This article is from
Creation 15(4):49, September 1993

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Can monkeys think?

Photo Alexander Landfair A vervet monkey

Vervet monkeys use different warning sounds depending on what sort of predator is around. And some ingenious recent research has confirmed that these monkeys really do assign a separate meaning to the individual sounds.

However, researchers point out that this does not mean that their sounds have the significance of human words, because human communication means 'attributing mental states … to others'—that is, knowing that others know, or having a theory of mind.

In fact, further experiments have shown that these monkeys lack such an ability. The researchers found that 'monkeys and perhaps even apes cannot communicate with the intent to modify the mental states of others [as humans do] because, apparently, they do not recognise that such mental states exist'.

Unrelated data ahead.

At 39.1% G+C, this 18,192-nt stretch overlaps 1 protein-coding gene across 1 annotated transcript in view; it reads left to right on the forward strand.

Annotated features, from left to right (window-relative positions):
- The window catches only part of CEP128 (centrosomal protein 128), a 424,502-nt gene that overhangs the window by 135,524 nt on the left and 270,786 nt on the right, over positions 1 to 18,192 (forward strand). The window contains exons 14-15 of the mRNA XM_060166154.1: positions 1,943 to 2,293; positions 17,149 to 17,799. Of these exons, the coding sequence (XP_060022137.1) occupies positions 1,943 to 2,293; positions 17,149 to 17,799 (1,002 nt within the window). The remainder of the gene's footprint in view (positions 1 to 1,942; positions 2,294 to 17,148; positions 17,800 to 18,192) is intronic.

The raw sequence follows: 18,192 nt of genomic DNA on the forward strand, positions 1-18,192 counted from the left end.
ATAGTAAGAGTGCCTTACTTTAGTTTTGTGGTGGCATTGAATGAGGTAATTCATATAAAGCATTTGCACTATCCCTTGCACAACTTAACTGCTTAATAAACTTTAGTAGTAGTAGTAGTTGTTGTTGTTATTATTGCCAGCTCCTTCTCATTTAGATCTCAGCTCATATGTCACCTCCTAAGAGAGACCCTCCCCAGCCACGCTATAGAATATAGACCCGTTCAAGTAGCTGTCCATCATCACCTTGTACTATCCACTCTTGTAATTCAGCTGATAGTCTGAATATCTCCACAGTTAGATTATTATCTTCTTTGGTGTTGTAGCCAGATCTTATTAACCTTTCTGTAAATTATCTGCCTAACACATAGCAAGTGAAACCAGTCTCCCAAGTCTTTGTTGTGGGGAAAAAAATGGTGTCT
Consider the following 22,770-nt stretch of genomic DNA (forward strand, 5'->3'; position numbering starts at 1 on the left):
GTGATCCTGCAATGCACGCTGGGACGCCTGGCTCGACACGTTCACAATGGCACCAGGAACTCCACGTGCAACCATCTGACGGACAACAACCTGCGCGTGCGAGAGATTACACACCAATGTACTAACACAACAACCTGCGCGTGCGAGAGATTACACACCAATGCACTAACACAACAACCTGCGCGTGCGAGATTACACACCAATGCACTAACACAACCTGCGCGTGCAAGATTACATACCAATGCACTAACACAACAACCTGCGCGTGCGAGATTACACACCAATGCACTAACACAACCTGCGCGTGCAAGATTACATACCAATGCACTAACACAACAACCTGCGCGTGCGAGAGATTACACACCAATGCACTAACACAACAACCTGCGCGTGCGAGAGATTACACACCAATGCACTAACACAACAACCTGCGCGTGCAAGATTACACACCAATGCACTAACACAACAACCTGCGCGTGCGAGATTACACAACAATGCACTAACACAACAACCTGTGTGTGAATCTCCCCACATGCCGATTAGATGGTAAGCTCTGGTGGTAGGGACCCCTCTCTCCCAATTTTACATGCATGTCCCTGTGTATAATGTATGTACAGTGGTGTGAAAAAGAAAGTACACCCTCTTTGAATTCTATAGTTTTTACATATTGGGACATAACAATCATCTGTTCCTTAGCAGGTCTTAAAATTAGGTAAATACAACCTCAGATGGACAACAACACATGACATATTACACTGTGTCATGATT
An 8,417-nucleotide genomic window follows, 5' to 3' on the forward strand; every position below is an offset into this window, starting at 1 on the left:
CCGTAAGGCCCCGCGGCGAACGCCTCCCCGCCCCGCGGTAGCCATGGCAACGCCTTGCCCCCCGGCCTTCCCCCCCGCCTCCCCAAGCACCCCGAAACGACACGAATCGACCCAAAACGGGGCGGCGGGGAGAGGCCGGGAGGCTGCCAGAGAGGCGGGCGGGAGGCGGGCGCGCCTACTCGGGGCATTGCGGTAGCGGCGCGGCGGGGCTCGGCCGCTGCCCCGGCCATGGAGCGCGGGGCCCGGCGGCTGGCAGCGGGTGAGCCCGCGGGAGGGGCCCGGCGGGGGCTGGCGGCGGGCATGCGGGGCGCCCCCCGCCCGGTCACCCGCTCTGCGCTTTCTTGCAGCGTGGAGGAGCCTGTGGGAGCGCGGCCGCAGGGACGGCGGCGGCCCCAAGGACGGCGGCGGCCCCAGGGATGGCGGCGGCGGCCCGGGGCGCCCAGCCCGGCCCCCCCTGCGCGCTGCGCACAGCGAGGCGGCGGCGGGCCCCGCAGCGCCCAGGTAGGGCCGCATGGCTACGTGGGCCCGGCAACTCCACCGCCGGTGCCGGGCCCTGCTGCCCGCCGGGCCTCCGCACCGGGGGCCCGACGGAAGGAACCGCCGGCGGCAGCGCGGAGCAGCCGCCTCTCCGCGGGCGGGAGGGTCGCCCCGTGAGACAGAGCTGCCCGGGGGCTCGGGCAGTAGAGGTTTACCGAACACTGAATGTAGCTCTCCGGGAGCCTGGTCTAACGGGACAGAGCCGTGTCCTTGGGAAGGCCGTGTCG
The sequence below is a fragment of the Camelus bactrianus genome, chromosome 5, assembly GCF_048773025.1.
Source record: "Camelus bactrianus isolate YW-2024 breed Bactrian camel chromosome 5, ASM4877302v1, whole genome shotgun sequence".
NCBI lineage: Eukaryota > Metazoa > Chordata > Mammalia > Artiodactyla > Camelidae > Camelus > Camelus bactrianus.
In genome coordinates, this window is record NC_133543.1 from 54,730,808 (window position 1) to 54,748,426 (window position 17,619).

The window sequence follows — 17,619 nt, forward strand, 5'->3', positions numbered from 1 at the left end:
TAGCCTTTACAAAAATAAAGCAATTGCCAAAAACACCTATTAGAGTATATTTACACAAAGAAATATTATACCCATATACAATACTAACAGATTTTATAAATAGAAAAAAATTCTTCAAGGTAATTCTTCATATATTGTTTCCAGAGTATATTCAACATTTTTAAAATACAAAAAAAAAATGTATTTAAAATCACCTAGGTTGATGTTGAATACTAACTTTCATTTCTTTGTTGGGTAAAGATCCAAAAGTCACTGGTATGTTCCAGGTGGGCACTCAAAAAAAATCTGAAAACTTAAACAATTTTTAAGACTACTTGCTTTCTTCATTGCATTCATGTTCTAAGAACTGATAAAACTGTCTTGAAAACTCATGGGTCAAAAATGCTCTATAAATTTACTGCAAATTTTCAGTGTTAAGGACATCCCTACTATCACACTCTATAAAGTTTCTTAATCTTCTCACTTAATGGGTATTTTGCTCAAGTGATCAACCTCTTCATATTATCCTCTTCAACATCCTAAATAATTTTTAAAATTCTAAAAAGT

Scientific American,
December 1992, pp. 78-84.

Chimps are capable of grieving at the death of another, but no chimp ever recognises that its neighbour is grieving and seeks to comfort it. In spite of the impression given by the popular media, the gulf between human and animal consciousness, thought and feeling is vast and unbridgeable (Genesis 1:27).